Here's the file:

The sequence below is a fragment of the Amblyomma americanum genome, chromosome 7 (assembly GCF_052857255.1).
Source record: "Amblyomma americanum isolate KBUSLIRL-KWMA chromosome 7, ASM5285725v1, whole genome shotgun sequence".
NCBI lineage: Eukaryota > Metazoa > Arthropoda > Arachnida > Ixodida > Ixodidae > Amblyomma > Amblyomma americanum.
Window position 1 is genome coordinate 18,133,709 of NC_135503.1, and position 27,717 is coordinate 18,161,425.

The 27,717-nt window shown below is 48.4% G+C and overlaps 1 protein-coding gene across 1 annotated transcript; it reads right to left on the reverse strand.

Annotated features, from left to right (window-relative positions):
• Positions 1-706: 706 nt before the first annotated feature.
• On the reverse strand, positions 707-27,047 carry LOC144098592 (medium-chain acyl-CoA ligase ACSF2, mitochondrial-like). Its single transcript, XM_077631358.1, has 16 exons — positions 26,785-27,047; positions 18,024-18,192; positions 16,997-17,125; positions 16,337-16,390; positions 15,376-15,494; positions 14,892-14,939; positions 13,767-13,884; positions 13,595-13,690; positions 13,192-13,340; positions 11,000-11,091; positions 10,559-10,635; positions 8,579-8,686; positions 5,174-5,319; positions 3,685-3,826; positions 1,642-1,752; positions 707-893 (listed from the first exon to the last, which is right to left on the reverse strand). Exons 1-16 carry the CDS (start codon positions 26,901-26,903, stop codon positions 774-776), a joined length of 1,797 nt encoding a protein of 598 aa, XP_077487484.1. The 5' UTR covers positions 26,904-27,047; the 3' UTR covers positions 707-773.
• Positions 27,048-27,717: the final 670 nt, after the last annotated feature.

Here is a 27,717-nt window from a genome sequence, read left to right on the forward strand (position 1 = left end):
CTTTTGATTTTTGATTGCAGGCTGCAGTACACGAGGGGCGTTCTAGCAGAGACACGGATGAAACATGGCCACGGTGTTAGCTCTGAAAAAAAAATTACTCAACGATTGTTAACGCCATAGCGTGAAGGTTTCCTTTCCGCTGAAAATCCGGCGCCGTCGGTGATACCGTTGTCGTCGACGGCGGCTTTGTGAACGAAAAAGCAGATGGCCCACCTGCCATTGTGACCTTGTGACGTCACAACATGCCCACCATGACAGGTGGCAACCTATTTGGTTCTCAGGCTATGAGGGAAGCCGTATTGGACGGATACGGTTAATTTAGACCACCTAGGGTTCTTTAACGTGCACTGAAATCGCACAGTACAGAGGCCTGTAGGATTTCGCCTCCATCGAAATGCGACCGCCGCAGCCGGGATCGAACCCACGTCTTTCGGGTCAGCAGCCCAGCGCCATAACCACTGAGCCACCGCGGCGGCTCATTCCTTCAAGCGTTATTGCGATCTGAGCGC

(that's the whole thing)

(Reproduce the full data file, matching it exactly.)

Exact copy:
The sequence below is a fragment of the Amblyomma americanum genome, chromosome 7 (assembly GCF_052857255.1).
Source record: "Amblyomma americanum isolate KBUSLIRL-KWMA chromosome 7, ASM5285725v1, whole genome shotgun sequence".
NCBI lineage: Eukaryota > Metazoa > Arthropoda > Arachnida > Ixodida > Ixodidae > Amblyomma > Amblyomma americanum.
Window position 1 is genome coordinate 18,133,709 of NC_135503.1, and position 27,717 is coordinate 18,161,425.

The 27,717-nt window shown below is 48.4% G+C and overlaps 1 protein-coding gene across 1 annotated transcript; it reads right to left on the reverse strand.

Annotated features, from left to right (window-relative positions):
• Positions 1-706: 706 nt before the first annotated feature.
• On the reverse strand, positions 707-27,047 carry LOC144098592 (medium-chain acyl-CoA ligase ACSF2, mitochondrial-like). Its single transcript, XM_077631358.1, has 16 exons — positions 26,785-27,047; positions 18,024-18,192; positions 16,997-17,125; positions 16,337-16,390; positions 15,376-15,494; positions 14,892-14,939; positions 13,767-13,884; positions 13,595-13,690; positions 13,192-13,340; positions 11,000-11,091; positions 10,559-10,635; positions 8,579-8,686; positions 5,174-5,319; positions 3,685-3,826; positions 1,642-1,752; positions 707-893 (listed from the first exon to the last, which is right to left on the reverse strand). Exons 1-16 carry the CDS (start codon positions 26,901-26,903, stop codon positions 774-776), a joined length of 1,797 nt encoding a protein of 598 aa, XP_077487484.1. The 5' UTR covers positions 26,904-27,047; the 3' UTR covers positions 707-773.
• Positions 27,048-27,717: the final 670 nt, after the last annotated feature.

Here is a 27,717-nt window from a genome sequence, read left to right on the forward strand (position 1 = left end):
CTTTTGATTTTTGATTGCAGGCTGCAGTACACGAGGGGCGTTCTAGCAGAGACACGGATGAAACATGGCCACGGTGTTAGCTCTGAAAAAAAAATTACTCAACGATTGTTAACGCCATAGCGTGAAGGTTTCCTTTCCGCTGAAAATCCGGCGCCGTCGGTGATACCGTTGTCGTCGACGGCGGCTTTGTGAACGAAAAAGCAGATGGCCCACCTGCCATTGTGACCTTGTGACGTCACAACATGCCCACCATGACAGGTGGCAACCTATTTGGTTCTCAGGCTATGAGGGAAGCCGTATTGGACGGATACGGTTAATTTAGACCACCTAGGGTTCTTTAACGTGCACTGAAATCGCACAGTACAGAGGCCTGTAGGATTTCGCCTCCATCGAAATGCGACCGCCGCAGCCGGGATCGAACCCACGTCTTTCGGGTCAGCAGCCCAGCGCCATAACCACTGAGCCACCGCGGCGGCTCATTCCTTCAAGCGTTATTGCGATCTGAGCGC